After his one year term at UCLA ended, Dr. Buchanan moved back to Virginia in 1969 to join the faculty of Virginia Polytechnic Institute, better known today as Virginia Tech. Dr. Gordon Tullock and the faculty at Buchanan’s Thomas Jefferson Center at Virginia then moved to Virginia Tech to rejoin Buchanan. The new center was named the Center for the Study of Public Choice. The Center was housed in the University president’s former residence. Buchanan would later remark that the new office configuration permitted faculty members to simply open their doors and consult one another. He also liked the building because it was freestanding, and spacious enough that all classes affiliated with the center could be taught inside it. Buchanan and his colleagues were content to stay at Tech for the next fifteen years, until another university offered a new home for the Public Choice Center.

George Mason University had only been an independent university for eleven years in 1983 and had a promising but relatively unknown Economics Department. University President George W. Johnson was in the midst of implementing his ambitious faculty recruitment plan, a then-radical approach that promised new faculty more control over their courses. Mason professor, Dr. Karen Vaughn, then Chair of the Economics Department, along with J. Wade Gilley, Vice President for Academic Affairs, convinced Buchanan to move the entire Public Choice Center to Mason.

The arrival of Buchanan and his associates in 1983 doubled the size of Mason’s Economics Department, which had just begun to offer a doctoral degree program. Gordon Tullock once again followed the Center to Fairfax, its latest home. Dr. Tullock remained at Mason for a few years before leaving to teach at the University of Arizona. In 1999, Tullock returned to George Mason to teach courses at the School of Law. He retired in 2008. Economist Dwight R. Lee joined the Center in 1981 while it was still at Virginia Tech. He followed it to George Mason, where he remained until 1985. Lee is now a faculty member at the University of Georgia.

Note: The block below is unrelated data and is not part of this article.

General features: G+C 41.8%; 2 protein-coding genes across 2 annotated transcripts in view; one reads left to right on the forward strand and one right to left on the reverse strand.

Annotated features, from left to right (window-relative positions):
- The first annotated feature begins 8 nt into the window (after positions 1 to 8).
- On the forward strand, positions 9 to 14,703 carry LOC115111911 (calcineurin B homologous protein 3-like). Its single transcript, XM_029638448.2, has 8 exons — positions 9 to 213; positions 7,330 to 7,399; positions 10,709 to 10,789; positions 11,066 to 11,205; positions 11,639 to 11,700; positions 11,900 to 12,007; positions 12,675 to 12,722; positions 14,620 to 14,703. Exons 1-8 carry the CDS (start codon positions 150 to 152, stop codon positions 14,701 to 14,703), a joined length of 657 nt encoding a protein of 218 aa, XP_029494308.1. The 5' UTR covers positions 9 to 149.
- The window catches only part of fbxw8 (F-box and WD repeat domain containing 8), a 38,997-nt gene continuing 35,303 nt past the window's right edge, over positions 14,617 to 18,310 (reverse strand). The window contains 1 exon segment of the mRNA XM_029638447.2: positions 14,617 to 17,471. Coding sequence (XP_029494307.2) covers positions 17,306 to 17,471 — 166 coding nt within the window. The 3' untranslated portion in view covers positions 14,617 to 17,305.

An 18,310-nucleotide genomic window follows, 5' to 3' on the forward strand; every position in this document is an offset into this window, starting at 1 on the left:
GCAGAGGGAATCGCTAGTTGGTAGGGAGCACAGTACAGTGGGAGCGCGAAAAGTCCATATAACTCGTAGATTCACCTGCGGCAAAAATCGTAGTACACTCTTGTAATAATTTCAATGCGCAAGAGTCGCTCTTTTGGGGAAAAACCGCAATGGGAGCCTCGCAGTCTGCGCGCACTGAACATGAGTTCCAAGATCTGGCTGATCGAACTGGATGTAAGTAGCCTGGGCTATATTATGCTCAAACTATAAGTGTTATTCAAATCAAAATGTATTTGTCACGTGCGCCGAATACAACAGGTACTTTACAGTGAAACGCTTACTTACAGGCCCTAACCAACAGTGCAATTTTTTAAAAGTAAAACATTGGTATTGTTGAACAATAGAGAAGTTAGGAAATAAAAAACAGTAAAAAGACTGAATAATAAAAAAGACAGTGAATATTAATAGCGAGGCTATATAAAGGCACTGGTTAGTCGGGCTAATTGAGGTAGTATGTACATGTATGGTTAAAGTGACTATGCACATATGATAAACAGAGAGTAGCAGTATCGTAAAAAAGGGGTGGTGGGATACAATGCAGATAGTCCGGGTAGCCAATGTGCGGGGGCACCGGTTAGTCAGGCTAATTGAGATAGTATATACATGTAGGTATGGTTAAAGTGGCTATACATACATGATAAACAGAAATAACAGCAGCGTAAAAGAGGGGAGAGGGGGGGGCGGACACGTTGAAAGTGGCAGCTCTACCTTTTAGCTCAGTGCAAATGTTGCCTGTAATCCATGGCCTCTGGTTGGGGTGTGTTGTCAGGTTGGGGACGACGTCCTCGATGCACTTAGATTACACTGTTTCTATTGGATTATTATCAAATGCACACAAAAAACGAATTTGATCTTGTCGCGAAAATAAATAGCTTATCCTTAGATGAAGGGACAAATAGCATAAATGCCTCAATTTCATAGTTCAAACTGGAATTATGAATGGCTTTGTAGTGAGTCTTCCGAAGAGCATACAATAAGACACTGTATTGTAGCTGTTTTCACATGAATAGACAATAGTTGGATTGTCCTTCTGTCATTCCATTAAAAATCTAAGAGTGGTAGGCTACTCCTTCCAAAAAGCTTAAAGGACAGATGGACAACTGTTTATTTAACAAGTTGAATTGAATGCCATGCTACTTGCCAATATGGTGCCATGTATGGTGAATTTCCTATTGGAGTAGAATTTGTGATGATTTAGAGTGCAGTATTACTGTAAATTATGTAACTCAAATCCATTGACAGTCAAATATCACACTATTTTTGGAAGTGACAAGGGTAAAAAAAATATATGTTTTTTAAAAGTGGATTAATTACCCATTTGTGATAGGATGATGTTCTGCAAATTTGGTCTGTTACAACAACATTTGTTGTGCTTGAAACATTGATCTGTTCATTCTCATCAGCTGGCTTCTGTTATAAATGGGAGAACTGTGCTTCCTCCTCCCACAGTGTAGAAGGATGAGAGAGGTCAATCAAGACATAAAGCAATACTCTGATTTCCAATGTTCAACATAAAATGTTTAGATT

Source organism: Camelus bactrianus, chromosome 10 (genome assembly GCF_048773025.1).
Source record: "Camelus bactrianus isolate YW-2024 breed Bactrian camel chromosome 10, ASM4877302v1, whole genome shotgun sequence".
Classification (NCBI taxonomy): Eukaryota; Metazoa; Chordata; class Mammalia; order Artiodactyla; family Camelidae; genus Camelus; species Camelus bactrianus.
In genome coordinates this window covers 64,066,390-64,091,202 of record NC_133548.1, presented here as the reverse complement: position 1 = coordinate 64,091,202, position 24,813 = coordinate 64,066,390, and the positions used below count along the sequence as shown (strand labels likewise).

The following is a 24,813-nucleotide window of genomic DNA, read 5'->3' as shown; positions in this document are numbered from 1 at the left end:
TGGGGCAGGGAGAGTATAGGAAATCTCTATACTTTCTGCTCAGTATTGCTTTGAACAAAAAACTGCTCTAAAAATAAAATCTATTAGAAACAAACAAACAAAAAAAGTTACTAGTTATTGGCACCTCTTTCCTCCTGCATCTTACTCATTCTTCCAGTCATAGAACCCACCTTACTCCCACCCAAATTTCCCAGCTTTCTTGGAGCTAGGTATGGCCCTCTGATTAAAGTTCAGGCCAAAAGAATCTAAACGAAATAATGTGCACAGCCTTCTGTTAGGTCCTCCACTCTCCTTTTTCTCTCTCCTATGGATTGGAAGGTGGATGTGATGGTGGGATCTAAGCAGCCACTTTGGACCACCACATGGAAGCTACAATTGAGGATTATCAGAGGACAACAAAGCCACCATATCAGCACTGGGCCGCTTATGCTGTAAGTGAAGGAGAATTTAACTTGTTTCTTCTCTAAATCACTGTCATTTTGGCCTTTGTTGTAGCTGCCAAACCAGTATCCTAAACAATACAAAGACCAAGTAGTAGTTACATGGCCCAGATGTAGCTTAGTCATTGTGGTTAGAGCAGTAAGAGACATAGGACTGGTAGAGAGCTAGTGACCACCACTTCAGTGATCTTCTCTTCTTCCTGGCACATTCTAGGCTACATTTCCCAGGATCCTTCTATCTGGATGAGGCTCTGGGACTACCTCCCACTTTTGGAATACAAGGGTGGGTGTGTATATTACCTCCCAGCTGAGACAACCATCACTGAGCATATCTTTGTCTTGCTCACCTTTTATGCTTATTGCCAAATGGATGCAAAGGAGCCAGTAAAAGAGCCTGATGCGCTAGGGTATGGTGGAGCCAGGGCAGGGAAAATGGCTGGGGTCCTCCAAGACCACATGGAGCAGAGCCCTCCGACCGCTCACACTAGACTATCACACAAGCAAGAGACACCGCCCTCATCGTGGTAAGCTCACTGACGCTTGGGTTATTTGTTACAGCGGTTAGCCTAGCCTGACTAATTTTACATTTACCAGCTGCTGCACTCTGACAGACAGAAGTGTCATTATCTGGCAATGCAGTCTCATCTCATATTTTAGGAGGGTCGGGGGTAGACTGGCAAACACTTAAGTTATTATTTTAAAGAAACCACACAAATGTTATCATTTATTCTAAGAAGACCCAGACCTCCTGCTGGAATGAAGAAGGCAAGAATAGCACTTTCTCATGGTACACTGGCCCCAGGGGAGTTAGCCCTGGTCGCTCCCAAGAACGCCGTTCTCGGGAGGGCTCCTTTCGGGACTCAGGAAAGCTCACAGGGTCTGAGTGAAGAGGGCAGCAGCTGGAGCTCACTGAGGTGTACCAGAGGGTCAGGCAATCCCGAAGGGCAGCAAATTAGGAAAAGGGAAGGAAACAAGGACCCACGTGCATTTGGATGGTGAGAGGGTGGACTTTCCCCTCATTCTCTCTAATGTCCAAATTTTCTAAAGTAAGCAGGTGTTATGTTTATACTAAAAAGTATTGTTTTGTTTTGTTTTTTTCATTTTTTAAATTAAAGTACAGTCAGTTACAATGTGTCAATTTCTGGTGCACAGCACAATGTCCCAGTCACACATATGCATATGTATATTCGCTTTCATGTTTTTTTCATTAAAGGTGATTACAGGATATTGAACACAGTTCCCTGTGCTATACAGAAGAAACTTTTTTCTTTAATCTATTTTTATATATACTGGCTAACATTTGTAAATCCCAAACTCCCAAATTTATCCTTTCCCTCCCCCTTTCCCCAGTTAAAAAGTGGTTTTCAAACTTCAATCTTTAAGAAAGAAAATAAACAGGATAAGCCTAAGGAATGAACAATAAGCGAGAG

On October 16, 1986, Dr. Buchanan was notified that he would be the recipient of the 1986 Sveriges Riksbank Prize in Economic Sciences in Memory of Alfred Nobel for "his (Buchanan’s) development of the contractual and constitutional bases for the theory of economic and political decision-making.” [4] This prestigious award had previously been given to such luminaries in the field of economics as Milton Friedman and Friedrich Hayek. University President Johnson commented that the award rightly “calls attention to GMU” and added that “we are basking in his (Dr. Buchanan’s) reflective glory.”[5] Dr. Buchanan was presented with the award on December 8, 1986 in Stockholm, Sweden. The first-ever Nobel laureate in the Virginia State University System, Dr. Buchanan was asked by Dr. Johnson to be George Mason University’s 1987 Commencement Speaker. [6]

Since being awarded the Nobel Prize, Dr. Buchanan has continued to play an active role in the field of economics. He is currently a professor emeritus at both George Mason University and Virginia Tech. In addition to contributing to the field of economics, Dr. Buchanan’s Nobel Prize helped firmly establish Mason’s emerging reputation as one of the finest public universities in the Commonwealth of Virginia.

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[1] James Buchanan Oral History 2010
[2] Ibid.
[3] James Buchanan by John Meadowcroft, 2011
[4] Broadside, October 26, 1986
[5] Ibid.
[6] Broadside, November 24, 1986